Then she dies, and Brooks and his research associates go out to the old house to poke around and reconstruct his mother’s experiments, even though she’d asked him to destroy everything. Once there, these people are the last to discover—the audience gets hip to it immediately—that there is a creepy, gooey, malicious monster hiding under the rotting floorboards, and that this monster is intent on pulverizing all these nice young people.

So the movie turns into an old dark house with a scary thing loose. It pursues this formula so pathetically, and with such a ferocious penchant for cliché, that it frequently elicits hearty laughter, in all the wrong places.

The script is credited to five people, including co-directors Jeffrey Obrow and Stephen Carpenter. One of the credited writers is Joseph Stefano, who many years ago wrote the screenplay of Alfred Hitchcock’s Psycho. If there is anything of Stefano left in The Kindred, it is certainly not recognizable, which he presumably sees as a plus.

In its favor, the film does have an English actress named Amanda Pays, previously lost in the hapless Oxford Blues, who is, by any conservative estimate, an authentic wow. And she turns into a fish near the end of the film.

Otherwise, it’s truly silly. Included is a stupefying watermelon attack, for which the monster somehow lodges itself inside the melon, is placed in the back seat of a car, and zaps the driver; although the victim is supposedly a good friend of the main characters, she is never mentioned again.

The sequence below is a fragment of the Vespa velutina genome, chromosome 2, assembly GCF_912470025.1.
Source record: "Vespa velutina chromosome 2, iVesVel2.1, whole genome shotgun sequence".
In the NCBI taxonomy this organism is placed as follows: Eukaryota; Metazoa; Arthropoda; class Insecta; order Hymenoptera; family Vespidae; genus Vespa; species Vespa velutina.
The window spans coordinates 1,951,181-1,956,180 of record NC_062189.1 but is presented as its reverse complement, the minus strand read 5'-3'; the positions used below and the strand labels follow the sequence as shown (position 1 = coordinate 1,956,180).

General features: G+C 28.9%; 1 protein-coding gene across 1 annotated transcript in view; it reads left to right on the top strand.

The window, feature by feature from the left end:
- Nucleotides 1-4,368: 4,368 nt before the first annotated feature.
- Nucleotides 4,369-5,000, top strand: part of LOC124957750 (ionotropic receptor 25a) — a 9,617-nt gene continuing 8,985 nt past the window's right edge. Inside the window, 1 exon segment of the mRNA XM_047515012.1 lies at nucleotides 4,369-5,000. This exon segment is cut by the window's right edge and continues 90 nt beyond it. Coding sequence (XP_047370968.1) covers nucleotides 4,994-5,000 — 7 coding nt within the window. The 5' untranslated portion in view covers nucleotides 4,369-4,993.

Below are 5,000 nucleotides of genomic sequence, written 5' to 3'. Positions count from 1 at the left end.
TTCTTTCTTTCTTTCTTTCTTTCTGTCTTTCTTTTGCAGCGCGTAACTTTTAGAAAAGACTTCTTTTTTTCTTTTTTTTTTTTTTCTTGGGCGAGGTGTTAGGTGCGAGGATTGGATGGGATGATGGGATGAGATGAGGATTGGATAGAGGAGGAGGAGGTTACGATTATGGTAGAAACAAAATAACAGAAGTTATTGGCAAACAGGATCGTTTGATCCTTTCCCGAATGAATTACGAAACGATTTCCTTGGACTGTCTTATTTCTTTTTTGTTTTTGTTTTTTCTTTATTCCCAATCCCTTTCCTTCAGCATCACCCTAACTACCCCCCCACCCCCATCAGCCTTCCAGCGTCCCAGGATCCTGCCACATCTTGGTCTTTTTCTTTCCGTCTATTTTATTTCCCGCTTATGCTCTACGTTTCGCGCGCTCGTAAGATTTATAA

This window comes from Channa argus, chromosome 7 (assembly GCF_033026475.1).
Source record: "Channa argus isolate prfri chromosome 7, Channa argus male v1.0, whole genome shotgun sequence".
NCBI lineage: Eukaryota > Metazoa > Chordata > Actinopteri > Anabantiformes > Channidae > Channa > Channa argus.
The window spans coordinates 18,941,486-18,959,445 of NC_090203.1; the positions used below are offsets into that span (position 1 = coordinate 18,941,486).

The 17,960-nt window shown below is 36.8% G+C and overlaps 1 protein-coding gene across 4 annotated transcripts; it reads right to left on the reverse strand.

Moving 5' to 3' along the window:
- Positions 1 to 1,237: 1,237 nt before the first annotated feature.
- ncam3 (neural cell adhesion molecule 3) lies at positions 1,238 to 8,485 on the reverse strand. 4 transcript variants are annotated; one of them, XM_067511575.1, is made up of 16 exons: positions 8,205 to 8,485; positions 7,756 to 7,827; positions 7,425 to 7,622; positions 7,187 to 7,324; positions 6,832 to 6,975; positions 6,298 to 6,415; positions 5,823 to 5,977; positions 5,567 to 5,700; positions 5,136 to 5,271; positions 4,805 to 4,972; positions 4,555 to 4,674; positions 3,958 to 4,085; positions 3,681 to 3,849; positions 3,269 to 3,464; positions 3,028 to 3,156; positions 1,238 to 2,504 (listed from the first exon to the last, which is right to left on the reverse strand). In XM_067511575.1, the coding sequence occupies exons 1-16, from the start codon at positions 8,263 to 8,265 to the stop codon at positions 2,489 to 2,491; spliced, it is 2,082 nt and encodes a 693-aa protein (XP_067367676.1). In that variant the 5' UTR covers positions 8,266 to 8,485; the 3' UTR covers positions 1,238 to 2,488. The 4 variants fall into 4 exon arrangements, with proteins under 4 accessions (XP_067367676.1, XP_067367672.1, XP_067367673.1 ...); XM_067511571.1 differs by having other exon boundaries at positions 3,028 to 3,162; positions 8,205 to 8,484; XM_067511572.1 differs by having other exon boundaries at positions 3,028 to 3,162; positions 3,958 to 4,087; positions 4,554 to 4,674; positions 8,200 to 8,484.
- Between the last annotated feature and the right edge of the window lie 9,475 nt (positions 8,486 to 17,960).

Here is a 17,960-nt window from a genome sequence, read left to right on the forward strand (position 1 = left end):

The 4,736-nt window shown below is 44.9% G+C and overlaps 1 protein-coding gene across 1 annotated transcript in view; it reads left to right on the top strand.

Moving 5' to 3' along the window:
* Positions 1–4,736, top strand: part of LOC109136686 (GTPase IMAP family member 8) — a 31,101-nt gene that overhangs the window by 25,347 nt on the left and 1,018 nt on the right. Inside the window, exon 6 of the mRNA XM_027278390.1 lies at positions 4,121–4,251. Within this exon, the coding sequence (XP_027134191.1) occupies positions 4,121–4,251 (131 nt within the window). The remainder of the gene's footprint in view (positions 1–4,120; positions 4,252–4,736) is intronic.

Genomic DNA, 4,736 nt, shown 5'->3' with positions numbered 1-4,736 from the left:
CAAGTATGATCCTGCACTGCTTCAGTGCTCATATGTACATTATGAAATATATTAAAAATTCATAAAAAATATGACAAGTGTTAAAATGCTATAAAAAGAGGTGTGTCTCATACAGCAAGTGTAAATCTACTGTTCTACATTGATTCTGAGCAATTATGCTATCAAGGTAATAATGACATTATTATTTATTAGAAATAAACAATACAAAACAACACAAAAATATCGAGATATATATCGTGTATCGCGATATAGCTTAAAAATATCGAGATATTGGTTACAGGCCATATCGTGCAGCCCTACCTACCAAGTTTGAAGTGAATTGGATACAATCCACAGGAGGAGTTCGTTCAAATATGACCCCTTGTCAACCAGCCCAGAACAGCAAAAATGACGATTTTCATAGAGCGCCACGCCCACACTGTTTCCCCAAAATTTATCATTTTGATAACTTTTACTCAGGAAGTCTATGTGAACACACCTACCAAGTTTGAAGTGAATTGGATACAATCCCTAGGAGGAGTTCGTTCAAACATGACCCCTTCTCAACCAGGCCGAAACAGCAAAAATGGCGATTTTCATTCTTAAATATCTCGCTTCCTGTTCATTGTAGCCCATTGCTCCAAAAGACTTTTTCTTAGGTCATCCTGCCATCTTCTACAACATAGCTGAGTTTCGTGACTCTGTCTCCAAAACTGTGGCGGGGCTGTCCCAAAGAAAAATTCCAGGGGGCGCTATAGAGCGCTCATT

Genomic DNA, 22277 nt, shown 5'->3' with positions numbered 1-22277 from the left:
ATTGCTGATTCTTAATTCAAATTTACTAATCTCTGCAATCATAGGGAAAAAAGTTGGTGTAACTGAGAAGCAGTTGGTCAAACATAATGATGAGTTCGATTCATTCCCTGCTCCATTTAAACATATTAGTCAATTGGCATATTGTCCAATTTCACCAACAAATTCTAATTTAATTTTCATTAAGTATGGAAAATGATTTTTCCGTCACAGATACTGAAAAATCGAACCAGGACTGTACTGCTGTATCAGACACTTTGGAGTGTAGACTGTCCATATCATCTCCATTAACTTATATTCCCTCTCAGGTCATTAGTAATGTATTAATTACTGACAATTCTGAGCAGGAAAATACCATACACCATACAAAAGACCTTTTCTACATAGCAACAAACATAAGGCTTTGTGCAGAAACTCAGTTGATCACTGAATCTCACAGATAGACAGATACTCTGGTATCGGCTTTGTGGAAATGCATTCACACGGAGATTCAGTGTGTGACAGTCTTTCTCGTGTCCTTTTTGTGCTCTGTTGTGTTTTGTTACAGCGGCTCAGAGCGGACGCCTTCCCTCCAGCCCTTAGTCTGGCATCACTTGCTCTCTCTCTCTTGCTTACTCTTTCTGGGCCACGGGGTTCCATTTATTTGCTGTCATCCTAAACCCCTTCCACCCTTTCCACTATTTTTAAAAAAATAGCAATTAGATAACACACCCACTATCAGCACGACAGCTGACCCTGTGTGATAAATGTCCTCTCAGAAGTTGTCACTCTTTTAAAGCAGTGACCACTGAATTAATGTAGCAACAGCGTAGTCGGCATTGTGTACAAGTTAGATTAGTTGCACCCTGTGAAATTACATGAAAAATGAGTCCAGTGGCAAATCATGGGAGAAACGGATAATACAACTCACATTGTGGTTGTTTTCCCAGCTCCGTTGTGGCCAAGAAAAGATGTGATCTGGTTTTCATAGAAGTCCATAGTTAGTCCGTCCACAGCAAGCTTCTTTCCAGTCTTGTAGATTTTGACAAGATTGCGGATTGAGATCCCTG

Undeniably, the worst moments come for poor Rod Steiger. He is required to say and do many awful things here, but his most terrible scene comes near the end. Steiger, the heavy, wants to preserve the monster for research rather than kill it. He shouts the improbable line, “You call yourself a scientist? Your mother created that thing!” As Steiger stands in a roomful of slime, with a river of goo pouring down on his hat before he gets sucked under the floorboards whence no scientist returns, the actor’s humiliation is palpable, and unpleasant to watch. His face seems to say, My god, I’m an Oscar-winning actor—what crooked road led me here?

One character gazes at him and says, “He looks like a well poisoner.” To which the only possible response is: If you were a serious and much-awarded actor who was ending out his career in this kind of schlock, you’d look a little sour too.

First published in the Herald, January 10, 1987

Along with Oscar-winners Steiger and Hunter, the movie’s got Talia Balsam and a score by David Newman. Sheesh. Somebody must’ve thought The Dorm That Dripped Blood showed a lot of promise.


Follow

Get every new post delivered to your Inbox.

Join 25 other followers